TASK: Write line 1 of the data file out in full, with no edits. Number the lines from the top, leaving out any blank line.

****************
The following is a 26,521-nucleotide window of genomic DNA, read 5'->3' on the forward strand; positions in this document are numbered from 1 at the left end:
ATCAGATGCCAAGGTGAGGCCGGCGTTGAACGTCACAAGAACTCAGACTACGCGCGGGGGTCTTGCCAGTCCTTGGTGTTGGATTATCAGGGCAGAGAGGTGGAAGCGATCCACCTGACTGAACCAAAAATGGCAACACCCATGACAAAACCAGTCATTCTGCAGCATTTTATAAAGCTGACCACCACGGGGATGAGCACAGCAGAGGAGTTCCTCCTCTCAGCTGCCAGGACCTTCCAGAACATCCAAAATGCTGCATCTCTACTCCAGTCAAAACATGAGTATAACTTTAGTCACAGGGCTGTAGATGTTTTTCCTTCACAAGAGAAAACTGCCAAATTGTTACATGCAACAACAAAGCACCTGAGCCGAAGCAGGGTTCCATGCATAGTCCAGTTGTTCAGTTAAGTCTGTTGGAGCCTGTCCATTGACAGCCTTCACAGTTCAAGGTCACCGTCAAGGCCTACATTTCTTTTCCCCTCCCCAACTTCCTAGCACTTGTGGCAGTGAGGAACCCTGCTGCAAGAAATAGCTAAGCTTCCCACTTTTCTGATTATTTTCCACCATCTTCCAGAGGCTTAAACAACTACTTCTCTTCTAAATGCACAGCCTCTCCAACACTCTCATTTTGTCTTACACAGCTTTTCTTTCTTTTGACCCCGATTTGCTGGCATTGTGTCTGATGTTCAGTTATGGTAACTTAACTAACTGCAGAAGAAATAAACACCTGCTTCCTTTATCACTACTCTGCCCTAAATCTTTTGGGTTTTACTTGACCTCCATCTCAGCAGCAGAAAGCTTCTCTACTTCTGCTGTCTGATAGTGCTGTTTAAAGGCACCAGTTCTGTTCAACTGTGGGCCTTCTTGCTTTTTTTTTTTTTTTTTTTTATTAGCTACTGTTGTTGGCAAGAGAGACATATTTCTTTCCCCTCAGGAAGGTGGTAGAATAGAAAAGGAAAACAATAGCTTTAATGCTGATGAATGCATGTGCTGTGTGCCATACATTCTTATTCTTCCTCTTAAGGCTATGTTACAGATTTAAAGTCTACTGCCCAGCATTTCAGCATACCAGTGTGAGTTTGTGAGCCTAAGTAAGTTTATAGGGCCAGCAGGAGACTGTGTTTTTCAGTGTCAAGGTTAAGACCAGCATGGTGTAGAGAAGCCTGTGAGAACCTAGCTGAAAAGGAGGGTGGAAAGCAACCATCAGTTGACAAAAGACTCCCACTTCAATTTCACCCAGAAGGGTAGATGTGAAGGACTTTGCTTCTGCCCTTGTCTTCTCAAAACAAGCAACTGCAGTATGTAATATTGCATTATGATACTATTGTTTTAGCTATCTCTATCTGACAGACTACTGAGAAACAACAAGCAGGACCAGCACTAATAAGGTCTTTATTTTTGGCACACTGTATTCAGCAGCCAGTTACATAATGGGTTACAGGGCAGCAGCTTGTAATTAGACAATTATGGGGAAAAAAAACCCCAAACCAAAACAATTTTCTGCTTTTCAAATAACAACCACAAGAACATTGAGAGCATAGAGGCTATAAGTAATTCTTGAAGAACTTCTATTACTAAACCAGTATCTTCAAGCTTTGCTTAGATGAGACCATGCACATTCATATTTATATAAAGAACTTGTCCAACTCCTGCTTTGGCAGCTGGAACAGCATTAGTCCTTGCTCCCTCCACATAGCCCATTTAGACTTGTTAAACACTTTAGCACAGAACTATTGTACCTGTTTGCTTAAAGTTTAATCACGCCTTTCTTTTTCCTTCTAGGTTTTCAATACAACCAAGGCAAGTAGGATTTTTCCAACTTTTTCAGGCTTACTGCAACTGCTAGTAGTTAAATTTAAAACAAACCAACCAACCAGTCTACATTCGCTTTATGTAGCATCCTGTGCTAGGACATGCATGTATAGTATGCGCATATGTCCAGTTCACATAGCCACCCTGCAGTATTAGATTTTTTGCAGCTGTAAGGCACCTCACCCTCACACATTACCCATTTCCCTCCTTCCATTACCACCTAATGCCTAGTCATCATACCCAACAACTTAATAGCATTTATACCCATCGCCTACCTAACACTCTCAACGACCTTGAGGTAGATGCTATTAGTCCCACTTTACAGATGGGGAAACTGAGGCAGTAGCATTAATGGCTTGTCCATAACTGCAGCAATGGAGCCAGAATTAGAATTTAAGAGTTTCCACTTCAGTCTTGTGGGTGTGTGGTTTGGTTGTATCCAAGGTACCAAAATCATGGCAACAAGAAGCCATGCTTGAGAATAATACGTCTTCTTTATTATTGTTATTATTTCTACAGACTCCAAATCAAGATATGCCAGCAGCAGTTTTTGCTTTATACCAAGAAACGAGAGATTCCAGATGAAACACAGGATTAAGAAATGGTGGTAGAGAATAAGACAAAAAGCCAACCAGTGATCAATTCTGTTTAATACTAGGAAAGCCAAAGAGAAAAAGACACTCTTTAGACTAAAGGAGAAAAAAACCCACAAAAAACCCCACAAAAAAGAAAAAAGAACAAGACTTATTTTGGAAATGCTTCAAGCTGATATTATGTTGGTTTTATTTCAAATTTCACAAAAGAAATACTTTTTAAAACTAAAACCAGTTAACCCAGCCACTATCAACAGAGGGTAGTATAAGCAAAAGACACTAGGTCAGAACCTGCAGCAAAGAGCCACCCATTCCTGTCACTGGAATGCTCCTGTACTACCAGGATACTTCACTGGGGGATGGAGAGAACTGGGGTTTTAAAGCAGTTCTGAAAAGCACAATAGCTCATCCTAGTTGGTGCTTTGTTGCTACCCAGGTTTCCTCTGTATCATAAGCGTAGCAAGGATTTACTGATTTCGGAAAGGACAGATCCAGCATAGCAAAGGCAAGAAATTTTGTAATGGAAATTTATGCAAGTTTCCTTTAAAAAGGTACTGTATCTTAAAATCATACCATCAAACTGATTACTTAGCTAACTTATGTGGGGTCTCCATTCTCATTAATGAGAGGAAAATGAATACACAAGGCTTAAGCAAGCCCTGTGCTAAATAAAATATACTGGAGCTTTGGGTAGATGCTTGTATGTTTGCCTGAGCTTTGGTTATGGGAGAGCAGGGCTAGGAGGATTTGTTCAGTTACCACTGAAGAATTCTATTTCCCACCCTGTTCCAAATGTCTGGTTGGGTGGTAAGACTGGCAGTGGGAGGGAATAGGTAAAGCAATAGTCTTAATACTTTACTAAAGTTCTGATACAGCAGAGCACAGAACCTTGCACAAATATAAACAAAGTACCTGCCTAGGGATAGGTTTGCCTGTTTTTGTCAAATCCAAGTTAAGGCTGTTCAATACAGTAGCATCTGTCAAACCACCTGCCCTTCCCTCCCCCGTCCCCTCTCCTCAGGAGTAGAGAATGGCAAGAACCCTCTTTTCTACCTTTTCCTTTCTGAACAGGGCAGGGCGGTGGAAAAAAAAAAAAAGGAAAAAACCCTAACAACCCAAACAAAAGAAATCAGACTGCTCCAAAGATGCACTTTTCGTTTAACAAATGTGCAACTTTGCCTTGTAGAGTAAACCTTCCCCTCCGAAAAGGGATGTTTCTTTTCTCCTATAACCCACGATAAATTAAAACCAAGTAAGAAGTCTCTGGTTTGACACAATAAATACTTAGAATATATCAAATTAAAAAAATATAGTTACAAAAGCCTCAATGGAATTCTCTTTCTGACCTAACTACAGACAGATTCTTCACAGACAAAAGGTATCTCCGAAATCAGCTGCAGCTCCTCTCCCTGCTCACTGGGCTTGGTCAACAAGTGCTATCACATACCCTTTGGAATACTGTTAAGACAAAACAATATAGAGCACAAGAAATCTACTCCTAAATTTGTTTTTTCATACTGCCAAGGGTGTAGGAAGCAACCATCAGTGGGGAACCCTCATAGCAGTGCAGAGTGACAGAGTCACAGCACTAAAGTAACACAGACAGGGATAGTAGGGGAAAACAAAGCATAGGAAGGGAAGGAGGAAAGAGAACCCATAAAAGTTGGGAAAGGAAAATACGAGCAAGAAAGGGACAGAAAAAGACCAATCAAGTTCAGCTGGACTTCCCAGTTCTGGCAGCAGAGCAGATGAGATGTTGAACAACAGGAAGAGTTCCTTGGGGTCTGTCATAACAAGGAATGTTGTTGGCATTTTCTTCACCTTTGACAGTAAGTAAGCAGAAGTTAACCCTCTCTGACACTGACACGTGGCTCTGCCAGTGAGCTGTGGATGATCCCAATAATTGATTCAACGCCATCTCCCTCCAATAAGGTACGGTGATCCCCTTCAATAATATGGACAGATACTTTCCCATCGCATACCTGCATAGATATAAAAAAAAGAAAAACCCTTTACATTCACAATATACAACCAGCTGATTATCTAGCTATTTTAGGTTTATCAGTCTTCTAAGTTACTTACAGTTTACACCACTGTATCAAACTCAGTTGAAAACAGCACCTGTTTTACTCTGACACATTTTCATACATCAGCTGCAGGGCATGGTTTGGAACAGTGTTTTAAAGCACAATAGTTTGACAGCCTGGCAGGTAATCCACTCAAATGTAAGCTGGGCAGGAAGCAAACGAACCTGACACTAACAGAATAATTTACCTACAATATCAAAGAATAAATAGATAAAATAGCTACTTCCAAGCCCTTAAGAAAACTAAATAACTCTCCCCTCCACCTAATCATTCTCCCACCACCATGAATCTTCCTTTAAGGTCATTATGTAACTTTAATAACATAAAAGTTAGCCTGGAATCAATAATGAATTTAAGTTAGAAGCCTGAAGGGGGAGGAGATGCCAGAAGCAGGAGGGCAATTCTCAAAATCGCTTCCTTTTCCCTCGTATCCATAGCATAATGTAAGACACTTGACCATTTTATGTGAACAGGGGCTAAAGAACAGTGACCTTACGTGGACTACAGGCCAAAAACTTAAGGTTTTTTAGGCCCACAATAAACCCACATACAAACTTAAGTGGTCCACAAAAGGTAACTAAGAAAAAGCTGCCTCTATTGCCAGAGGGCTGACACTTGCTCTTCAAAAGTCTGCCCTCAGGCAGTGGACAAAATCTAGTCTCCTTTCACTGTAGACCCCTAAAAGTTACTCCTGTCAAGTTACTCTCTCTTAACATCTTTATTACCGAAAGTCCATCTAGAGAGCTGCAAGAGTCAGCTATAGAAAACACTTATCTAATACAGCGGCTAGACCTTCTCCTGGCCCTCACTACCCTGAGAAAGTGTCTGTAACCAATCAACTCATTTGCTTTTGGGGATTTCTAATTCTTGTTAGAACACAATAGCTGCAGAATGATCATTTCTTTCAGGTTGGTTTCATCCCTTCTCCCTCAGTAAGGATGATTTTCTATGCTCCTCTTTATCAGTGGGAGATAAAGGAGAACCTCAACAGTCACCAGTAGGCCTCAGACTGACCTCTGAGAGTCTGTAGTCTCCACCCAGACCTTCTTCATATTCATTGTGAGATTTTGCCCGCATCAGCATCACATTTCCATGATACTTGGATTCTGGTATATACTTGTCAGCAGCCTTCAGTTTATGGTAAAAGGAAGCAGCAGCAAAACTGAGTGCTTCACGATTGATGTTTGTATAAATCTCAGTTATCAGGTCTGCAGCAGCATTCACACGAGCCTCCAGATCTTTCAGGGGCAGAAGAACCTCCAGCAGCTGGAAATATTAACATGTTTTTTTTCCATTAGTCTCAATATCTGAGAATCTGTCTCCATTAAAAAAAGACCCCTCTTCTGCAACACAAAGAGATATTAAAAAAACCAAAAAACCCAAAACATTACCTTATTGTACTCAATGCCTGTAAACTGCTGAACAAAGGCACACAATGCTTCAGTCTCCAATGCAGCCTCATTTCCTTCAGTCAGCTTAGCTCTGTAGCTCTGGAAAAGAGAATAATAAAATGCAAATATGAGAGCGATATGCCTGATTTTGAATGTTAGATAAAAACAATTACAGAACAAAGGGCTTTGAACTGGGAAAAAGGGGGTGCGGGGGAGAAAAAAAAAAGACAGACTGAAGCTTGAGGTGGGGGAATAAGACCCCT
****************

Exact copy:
The following is a 26,521-nucleotide window of genomic DNA, read 5'->3' on the forward strand; positions in this document are numbered from 1 at the left end: